Beijing and Shanghai back at zero Covid cases after 4 months
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China’s two largest cities have contained Covid-19 following a bruising four-month fight that saw millions of residents locked in their homes, exhaustive testing and restrictions on daily life that impacted every facet of society and the economy.
The capital and financial hub both recorded zero new locally-transmitted Covid infections for Monday, the first time both cities had no virus freely circulating since Feb. 19. Nationwide, China reported just 22 cases, according to the National Health Commission.
Reaching the milestone in Beijing and Shanghai shows it is possible to eliminate the virus despite the arrival of the highly-contagious omicron variants that are able to evade immunity gained from vaccination.
The victory has come at a significant cost, however, and doesn’t mean the fight is over. New infections could emerge, triggering a renewed cycle of containment in either city. China itself hasn’t been virus-free since October, but is still pursuing its intensive Covid Zero strategy.
Constant cycle of restrictions is China’s Covid future
“It’s not surprising that China has managed to return to so-called zero, after all the huge effort it’s made,” said Huang Yanzhong, a senior fellow for global health at the New York-based Council on Foreign Relations. “But that doesn’t mean it can claim a thorough and durable victory because it didn’t eradicate the virus,” he said. “Unless they thoroughly fence off Beijing and Shanghai, the virus could sneak in anytime.”
Halting local circulation of the virus required harsh measures to root out infections and break chains of transmission. In Shanghai, which last reported no new community cases on Feb. 23, more than 25 million residents endured a two-month lockdown. Targeted restrictions, extensive contact tracing and regular testing are now widespread in both cities.
The demands of Covid Zero show how difficult it is to stamp out the infectious pathogen for long, and underscore the risk facing the world’s second largest economy. Many now expect Beijing to miss its 5.5% growth goal for the year, with economists projecting 4.2% gross domestic product gains in 2022. The repercussions are being felt around the world, with Nike Inc. the latest company to offer a gloomy forecast based on dimming expectations in China.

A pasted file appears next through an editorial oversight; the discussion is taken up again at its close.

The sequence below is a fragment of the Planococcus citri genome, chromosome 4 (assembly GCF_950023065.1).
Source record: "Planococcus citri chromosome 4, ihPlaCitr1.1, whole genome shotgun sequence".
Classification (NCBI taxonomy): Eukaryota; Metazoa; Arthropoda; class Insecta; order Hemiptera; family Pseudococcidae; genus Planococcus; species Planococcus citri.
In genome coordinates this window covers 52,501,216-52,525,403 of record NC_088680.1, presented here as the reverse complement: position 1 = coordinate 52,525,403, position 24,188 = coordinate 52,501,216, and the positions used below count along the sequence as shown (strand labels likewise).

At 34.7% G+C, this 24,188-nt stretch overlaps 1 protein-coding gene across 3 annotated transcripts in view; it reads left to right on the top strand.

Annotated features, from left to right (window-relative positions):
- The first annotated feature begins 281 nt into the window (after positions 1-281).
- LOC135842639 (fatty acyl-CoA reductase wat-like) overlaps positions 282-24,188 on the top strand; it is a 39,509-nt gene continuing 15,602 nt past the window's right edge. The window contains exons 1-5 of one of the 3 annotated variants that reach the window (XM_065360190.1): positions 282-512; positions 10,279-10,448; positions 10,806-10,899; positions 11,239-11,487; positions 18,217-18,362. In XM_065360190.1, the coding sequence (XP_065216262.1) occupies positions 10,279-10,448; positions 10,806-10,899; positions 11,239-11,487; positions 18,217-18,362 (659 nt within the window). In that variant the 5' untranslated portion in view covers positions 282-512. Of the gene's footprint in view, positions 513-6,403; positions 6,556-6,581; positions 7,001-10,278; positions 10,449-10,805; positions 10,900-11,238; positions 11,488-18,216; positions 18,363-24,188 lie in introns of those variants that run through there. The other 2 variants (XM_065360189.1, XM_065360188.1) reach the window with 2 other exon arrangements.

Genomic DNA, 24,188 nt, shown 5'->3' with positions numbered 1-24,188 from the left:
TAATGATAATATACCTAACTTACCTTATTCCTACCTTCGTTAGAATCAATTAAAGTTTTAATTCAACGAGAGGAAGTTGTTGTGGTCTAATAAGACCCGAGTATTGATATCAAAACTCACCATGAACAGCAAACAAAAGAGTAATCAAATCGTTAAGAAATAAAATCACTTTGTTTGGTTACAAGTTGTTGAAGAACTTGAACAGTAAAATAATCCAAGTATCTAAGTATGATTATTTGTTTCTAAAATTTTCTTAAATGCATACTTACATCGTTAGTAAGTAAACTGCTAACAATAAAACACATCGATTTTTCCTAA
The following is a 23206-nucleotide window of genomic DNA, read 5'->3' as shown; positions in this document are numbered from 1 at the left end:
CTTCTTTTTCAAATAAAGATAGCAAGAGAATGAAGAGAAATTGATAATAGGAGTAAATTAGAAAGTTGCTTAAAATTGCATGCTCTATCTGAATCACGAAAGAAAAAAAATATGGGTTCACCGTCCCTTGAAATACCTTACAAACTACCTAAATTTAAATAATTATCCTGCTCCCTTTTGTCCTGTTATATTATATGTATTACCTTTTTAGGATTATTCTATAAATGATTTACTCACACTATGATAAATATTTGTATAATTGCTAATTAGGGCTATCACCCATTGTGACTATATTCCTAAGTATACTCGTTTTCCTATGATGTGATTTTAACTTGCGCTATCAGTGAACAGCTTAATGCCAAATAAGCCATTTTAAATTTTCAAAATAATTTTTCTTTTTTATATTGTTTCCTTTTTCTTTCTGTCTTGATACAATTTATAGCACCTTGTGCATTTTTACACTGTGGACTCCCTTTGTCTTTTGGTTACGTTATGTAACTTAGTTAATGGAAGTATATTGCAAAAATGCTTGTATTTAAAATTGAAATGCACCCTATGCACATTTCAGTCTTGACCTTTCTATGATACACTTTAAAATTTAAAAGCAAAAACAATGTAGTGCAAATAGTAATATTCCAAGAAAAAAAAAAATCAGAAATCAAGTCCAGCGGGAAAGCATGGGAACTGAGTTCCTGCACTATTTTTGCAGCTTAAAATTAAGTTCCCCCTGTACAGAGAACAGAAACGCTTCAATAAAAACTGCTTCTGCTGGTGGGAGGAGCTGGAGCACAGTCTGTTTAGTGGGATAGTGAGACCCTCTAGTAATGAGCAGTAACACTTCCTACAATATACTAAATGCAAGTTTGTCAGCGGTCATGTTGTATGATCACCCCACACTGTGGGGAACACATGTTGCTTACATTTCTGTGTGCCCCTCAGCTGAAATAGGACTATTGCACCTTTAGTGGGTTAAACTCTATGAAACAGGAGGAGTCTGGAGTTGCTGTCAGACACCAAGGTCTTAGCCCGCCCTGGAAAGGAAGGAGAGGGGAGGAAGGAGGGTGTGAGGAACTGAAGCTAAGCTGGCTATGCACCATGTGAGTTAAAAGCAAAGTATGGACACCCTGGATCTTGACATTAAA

Zero tolerance is isolating China from the rest of the world, which is awash in the virus after shifting to living with it. Still, Chinese authorities are under massive pressure to insulate the economy from Covid Zero, especially ahead of the Communist Party congress later this year when President Xi Jinping is expected to secure an unprecedented third term.
There is no end in sight for local leaders who are juggling efforts to keep Covid out while spurring their economies. At least five key cities and provinces have said virus control measures will continue as their party chiefs -- many of whom are Xi’s close allies -- addressed local party congresses in recent days.
Chongqing party boss Chen Min’er pledged “no slack” in implementing Covid control measures. Tianjin’s Li Hongzhong promised to normalize pandemic prevention. And while Beijing Daily retracted a report that sparked a social media backlash for saying the capital would stick to a zero-tolerance approach “in the next five years,” it was based on comments from party leaders who were addressing the major tasks for the next five years.
Meanwhile, Shanghai’s leader said the city’s approach was “completely correct” as he declared victory in defending the financial hub against Covid-19.
Most pandemic restrictions in Beijing, which last reported zero cases on April 16, are on track to be eased and students will be allowed to return to in-person school on Monday. But there is a new normal.
Residents are required to show a green code on a mobile app that tracks their health status, and take a Covid test every three days to enter any public venue, including restaurants, shops, and mass transportation. Even kids over age three must be tested to play in the park.
The virus is still circulating elsewhere in the country, as well.
Several cases have emerged in the technology hub Shenzhen, which is in the spotlight as Xi is expected to stay there later this week during the 25th anniversary celebration of the handover of Hong Kong to the Chinese. His attendance is also anticipated at the swearing-in ceremony for the city’s incoming chief executive John Lee.
There were five local infections in Shenzhen on Monday, found after the Futian district that borders Hong Kong was locked down, non-essential businesses were shut and restrictions were imposed on residents leaving their compounds.
The northern port city of Tianjin also reported four Covid infections on Monday. They were found during regular checks of staffers working in a closed-loop system used for inbound international flights, state media reported, citing the municipal government.
It’s unclear how or when China will exit the Covid Zero mindset.
“From the government perspective, authorities think the costs are worth it as they believe they have avoided the most dangerous situation,” said Huang, from the Council on Foreign Relations. “And while the government claims the social and economic costs are still affordable, there are far larger indirect costs that haven’t been taken into account,” he said.
“We can’t foresee an end.”